from The New York Times

CATHEDRAL CITY, Calif. — Robert Reeves, 78, spends most days lounging by the pool, taking in the low-desert sun with his friends and neighbors. The four of them talk about what’s new — recovery from a recent corrective foot surgery, some chronic inflammation issues — and record videos for social media, where they’ve amassed millions of followers as the Old Gays.

GrandInfluencers5-150x150On a blistering afternoon earlier this month, Jessay Martin, 68, headed across the street for the usual poolside confab, stopping to grab a Bud Light Seltzer Pineapple from the fridge on his way out to the patio. There, he sat down in a stuffed armchair beside a well-endowed wooden sculpture of the male form and rubbed sunscreen into his bald pate as the group discussed the day’s video concept: an outfit transformation set to the rapper Jack Harlow’s single “First Class.”

“I need to wear my pretty underwear for this,” Mr. Martin said. “I need to have my ruffles on my rump.”

It wasn’t like the first drag video they did, Bill Lyons, 78, said as he took a sip from his milk chocolate Ensure. He raised his eyebrows, then said in a stage whisper: “Bob didn’t wear any underwear.”

“Oh, no,” Mick Peterson, 66, said under his breath.

Mr. Martin laughed and said: “Well, he had on a full skirt!” Mr. Reeves, the Bob in question, widened his eyes and played innocent, looking out at the shadows of palm trees glistening in his cerulean pool.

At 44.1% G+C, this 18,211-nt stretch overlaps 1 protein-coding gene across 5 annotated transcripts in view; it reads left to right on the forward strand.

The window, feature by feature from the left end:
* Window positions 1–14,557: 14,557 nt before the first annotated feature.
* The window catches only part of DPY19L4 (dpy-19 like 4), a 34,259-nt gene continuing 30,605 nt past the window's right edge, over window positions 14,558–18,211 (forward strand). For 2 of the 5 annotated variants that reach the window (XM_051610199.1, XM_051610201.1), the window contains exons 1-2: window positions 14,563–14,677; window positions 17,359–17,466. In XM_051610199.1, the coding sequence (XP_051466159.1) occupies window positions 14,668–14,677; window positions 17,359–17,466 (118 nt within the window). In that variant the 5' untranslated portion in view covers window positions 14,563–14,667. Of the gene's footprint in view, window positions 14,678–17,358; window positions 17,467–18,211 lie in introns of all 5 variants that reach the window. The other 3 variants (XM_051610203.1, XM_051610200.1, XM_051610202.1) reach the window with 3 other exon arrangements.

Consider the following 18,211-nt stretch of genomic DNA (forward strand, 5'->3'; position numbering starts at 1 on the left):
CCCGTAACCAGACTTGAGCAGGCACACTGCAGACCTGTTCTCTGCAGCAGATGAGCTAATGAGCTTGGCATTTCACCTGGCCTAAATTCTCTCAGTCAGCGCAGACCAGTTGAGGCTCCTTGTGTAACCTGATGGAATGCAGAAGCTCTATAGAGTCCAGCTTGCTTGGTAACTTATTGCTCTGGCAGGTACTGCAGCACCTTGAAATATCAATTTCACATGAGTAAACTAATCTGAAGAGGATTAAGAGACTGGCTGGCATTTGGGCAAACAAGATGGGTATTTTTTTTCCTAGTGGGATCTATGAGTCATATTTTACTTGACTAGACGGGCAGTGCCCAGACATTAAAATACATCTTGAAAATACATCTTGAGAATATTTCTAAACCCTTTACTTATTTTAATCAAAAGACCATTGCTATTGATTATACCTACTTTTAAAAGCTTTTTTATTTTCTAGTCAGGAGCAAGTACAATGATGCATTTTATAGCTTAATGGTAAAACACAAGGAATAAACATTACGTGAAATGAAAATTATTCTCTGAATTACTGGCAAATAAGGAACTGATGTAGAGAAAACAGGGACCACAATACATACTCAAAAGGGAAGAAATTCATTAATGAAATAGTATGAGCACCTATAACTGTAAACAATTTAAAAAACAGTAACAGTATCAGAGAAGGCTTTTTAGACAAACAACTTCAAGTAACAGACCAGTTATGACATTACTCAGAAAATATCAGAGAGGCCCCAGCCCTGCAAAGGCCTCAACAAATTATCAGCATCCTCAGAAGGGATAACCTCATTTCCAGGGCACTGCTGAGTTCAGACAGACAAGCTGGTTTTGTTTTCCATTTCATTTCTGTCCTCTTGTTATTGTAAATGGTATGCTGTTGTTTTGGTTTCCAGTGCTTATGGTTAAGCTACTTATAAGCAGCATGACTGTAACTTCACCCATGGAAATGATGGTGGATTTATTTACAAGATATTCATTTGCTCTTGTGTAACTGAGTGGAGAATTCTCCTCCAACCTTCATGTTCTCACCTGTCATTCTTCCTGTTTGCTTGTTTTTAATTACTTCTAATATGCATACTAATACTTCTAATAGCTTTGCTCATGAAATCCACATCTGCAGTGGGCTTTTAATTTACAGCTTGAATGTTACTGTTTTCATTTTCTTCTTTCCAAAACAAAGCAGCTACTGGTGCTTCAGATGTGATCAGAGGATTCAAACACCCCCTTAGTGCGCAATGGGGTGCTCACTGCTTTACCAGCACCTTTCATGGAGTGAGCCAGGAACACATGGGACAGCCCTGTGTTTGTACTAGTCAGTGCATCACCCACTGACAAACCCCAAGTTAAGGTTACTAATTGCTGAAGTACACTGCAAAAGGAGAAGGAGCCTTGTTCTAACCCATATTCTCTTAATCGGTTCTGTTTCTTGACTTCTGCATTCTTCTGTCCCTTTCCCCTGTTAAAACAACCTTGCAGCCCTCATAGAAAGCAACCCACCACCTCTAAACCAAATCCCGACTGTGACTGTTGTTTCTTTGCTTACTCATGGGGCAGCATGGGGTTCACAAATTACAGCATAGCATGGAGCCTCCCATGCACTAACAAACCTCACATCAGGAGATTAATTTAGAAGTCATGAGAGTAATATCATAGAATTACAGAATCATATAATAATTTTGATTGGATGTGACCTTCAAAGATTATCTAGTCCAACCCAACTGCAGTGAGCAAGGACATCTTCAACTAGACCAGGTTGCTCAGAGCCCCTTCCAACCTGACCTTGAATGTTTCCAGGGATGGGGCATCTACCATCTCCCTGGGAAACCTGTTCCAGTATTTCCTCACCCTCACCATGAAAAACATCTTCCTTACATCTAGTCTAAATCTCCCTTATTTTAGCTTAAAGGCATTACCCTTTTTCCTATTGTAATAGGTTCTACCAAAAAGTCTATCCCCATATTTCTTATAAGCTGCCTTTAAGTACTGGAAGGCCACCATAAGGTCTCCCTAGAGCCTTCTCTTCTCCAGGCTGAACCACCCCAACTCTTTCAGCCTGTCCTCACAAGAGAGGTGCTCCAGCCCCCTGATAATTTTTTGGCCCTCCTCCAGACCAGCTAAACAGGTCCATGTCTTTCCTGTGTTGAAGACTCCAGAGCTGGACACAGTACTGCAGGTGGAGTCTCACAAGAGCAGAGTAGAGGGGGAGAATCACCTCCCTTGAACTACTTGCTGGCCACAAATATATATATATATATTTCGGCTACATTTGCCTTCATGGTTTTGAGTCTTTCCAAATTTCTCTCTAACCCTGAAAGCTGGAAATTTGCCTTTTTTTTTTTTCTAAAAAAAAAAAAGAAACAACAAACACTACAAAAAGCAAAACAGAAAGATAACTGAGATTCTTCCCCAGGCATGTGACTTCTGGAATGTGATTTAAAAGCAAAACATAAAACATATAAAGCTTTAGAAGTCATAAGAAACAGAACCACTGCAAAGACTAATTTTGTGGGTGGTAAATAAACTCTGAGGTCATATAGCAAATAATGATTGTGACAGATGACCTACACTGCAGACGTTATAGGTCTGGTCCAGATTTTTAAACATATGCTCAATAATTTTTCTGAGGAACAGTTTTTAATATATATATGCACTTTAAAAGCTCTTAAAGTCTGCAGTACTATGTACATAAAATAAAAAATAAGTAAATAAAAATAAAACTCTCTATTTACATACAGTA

The Old Gays were running behind schedule. They still had to learn a dance and film a usable take before Mr. Martin’s Tina Turner cover concert that evening. “My music is all I’ve ever wanted to do, but these videos are like a big dessert in my life,” he said. “I live for them, I really do.”

Most of the TikTok influencers living in so-called collab houses — mansions where they film content together — are barely old enough to legally sign a lease. But the Old Gays and their fellow “grandfluencers” are proof that recording viral videos under one roof isn’t reserved for the young. And while these senior influencers may very much be performing for the camera, they’re also sharing a new vision for what it means to live meaningfully with age.

So, what do you get when you give six elders and two young producers a ring light and a platform on TikTok? The Retirement House’s videos are more silly than shocking: lip-syncing trending songs, playing practical jokes on each other. And though the scenes are still a bit scripted, they’re a departure from the actors’ previous roles.

“I’ve been acting for 30 years, and I’ve done a handful of stuff,” said Monterey Morrissey, 71. “And here I am doing 10 seconds on an iPhone, and three and a half million people watch it.” (The group has 3.6 million followers on TikTok and 184,000 on Instagram.)

Gaylynn Baker, 85, started her acting career at 19, when she moved from small-town Texas to New York City and joined the chorus on “The Steve Allen Show” in the 1950s. Sixty-five years later, she’s finally found her big break, performing goofy stunts for six-second videos watched on smartphones around the world, at a time in life when most people no longer want to be working.

“The irony, of course, is that we’re in Retirement House, but I don’t have anything to retire from,” she said. “I’m having a great time.”